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HTC is going hard on marketing, but is the One enough to make HTC relevant again?

HTC is going hard on marketing, but is the One enough to make HTC relevant again?
From everything we've seen and heard, the HTC One could very well be the new gold standard in the mobile world, at least as far as the tech elite are concerned. Everything about the device is top quality, but as always, it's all in the execution that determines success. More specifically, it doesn't always matter if you have the best device if you can't market it properly and excite customers. So, we have to ask the question: is the One enough to make HTC relevant again?

Obviously, the spec sheet of the HTC One looks amazing - 4.7-inch 1080p full HD screen with 468ppi, aluminum unibody, 9.3mm thin, 143 grams, 1.7GHz quad-core Qualcomm Snapdragon 600, 32GB or 64GB of internal storage, 2GB RAM, stereo front speakers, HDR microphone, 4G LTE, a 2,300mAh battery, and of course the HTC UltraPixel Camera. The trouble is that spec sheets don't tell the whole story

Yes, the new Snapdragon 600 crushed the benchmarks that we saw, but we still don't know how many apps are optimized enough to make the processor noticeably faster than the competition in real life usage. The demo images we've seen from the HTC UltraPixel Camera look amazing, but then again so do most demo shots. As always, real world tests will tell the whole story. The real story starts when the device gets into the hands of the users. And, the process of getting your device into the hands of the users falls into 3 parts. First: get people into the store with your marketing campaign.HTC is going hard with its new advertising campaign, but we're not sure it's the right way to go. 

HTC is going hard on marketing, but is the One enough to make HTC relevant again?

There has been a lot of talk about HTC's 2.0 marketing campaign, and new CMO John Wang. The idea of the "Marketing 2.0" push at HTC was said to be in making "holistic marketing and mass-market brand outreach." As you can see with the new ad for the HTC One, it seems like Wang is going more for a passive-aggressive direction with the marketing. The text of the ad isn't so bad, but going with the headline "Everything your phone isn't" is a pretty bold claim. And, it's one that doesn't hold up too well until you get to the stereo speakers. The iPhone has a sleek aluminum unibody, and any Windows Phone or Android device can stream all of your favorite content to a certain extent. But, that brings us to the second way you make your device a winner: design.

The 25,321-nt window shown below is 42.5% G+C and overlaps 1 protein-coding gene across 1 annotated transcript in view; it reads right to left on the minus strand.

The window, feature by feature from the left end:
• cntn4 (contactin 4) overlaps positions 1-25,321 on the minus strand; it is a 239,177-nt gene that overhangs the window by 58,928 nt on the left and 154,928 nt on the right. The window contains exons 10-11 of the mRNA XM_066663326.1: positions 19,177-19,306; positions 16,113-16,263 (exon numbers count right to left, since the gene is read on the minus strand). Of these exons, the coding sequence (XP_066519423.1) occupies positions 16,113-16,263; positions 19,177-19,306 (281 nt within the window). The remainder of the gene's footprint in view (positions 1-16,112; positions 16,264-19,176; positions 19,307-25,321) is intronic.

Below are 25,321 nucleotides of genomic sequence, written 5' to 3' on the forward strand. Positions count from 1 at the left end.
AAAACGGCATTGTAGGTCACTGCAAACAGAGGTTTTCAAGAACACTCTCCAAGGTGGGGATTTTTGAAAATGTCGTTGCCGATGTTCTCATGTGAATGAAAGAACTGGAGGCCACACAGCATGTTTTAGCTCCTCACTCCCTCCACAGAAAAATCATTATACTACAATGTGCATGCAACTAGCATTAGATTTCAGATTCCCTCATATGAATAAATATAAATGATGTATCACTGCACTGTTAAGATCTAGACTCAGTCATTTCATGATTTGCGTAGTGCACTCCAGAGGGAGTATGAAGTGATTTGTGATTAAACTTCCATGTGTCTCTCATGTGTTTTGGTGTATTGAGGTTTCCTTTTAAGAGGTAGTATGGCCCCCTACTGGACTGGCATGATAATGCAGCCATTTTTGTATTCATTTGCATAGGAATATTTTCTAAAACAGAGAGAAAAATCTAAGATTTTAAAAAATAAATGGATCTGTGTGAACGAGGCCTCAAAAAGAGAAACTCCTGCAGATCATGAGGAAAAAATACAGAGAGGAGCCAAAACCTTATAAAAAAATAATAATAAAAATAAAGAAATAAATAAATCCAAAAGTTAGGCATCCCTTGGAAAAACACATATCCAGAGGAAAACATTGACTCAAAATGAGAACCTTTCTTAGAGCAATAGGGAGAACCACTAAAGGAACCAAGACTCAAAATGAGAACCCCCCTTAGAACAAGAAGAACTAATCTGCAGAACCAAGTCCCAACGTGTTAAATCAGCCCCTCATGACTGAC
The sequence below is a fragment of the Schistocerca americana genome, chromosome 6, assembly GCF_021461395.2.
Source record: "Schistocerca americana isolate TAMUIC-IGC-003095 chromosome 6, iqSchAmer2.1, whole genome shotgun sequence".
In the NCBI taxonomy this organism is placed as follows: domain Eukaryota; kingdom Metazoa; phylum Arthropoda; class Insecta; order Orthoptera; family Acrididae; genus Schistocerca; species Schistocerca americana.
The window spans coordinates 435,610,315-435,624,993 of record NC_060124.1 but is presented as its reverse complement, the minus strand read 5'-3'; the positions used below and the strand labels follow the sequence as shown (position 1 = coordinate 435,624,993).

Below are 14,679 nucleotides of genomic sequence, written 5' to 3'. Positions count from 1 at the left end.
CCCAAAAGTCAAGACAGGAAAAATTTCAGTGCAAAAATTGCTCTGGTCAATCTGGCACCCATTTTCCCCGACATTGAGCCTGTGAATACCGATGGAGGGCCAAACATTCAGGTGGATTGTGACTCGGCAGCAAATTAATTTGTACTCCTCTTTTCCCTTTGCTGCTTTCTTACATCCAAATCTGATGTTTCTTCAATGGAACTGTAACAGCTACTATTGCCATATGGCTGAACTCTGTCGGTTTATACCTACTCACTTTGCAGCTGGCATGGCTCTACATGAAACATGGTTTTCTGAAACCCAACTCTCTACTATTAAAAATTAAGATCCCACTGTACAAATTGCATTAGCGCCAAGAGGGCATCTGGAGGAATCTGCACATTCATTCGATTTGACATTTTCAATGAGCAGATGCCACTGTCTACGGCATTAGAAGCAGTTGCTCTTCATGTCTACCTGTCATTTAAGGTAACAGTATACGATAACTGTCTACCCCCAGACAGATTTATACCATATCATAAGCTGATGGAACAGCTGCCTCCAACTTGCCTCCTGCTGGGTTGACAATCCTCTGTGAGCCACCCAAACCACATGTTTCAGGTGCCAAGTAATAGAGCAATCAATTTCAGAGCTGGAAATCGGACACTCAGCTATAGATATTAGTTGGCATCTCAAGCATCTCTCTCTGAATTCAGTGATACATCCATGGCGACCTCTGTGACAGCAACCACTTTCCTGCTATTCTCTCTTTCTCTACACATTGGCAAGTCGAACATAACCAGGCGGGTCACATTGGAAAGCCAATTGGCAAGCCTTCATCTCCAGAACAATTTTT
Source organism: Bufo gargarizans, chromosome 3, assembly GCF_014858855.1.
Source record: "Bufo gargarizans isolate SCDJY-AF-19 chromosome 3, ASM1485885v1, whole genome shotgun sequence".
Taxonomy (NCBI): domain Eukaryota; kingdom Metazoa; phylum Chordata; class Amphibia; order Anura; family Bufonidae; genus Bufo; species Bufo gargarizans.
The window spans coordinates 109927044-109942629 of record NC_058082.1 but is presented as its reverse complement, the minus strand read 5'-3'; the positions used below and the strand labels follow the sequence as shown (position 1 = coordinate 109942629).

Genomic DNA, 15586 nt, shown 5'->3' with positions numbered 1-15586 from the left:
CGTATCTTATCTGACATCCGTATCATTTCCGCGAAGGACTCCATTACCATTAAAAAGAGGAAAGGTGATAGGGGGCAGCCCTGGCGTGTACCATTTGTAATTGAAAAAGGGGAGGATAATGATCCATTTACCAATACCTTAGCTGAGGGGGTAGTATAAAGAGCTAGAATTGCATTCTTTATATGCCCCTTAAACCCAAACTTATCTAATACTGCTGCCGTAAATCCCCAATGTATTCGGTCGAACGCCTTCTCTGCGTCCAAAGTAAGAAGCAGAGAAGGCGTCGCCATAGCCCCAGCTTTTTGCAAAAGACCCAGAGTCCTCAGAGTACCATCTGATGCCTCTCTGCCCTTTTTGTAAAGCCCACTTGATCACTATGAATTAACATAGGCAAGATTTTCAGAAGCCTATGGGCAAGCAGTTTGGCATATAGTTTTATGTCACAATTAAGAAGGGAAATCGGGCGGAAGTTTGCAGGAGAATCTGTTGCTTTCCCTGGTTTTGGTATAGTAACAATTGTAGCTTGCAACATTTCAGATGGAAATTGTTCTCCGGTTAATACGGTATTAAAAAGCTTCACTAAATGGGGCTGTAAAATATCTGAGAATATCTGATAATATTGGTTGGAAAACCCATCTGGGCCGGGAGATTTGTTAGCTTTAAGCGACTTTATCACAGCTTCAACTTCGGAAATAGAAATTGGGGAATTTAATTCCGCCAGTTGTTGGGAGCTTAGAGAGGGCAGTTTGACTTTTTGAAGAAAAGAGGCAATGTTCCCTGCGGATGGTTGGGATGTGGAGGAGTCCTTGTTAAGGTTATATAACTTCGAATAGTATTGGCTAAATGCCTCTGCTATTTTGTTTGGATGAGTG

Even if the text of the ad isn't the best, the phone itself looks very interesting, which could be enough to get users interested. And, as we learned with our hands-on, the HTC One is designed beautifully. It looks gorgeous, and feels great in the hand. It's the kind of device that you want to touch when you see it, so that helps a lot in getting it into the hands of users. At least, it gets the device into the hands of people already in the store. Once the device is in the users' hands, we get to the last piece of the puzzle: UI. 

HTC put in a lot of good work with the Sense UI. Some will say that the Sense 5.0 UI is borrowing heavily from Windows Phone, but the truth is that plenty of products have been moving to a graphically intensive tile arrangement for content: Windows Phone/Windows 8, Flipboard, Google+/Google Currents, Pulse, even the PhoneArena website and other news sites like The Verge. It's a pretty simple idea: you need something that conveys information and works well on touchscreens, and a graphically intensive tile layout is one of the best ways to do that. The one trouble with Sense 5.0 is that it is quite a departure from established Android UI design. 

HTC obviously needed something different, because what it had been doing wasn't working, but to remove all widgets and anything that users typically associate with Android in favor of the new BlinkFeed. Whatever the reason you may choose to explain Samsung's dominance of the Android market, the TouchWiz UI never strays too far from stock Android. HTC is taking a big risk in pushing this much of a UI change. It looks good, and it could very well work. At the very least, we're hoping that it doesn't add any more time to Android updates than a standard UI would. 

Conclusion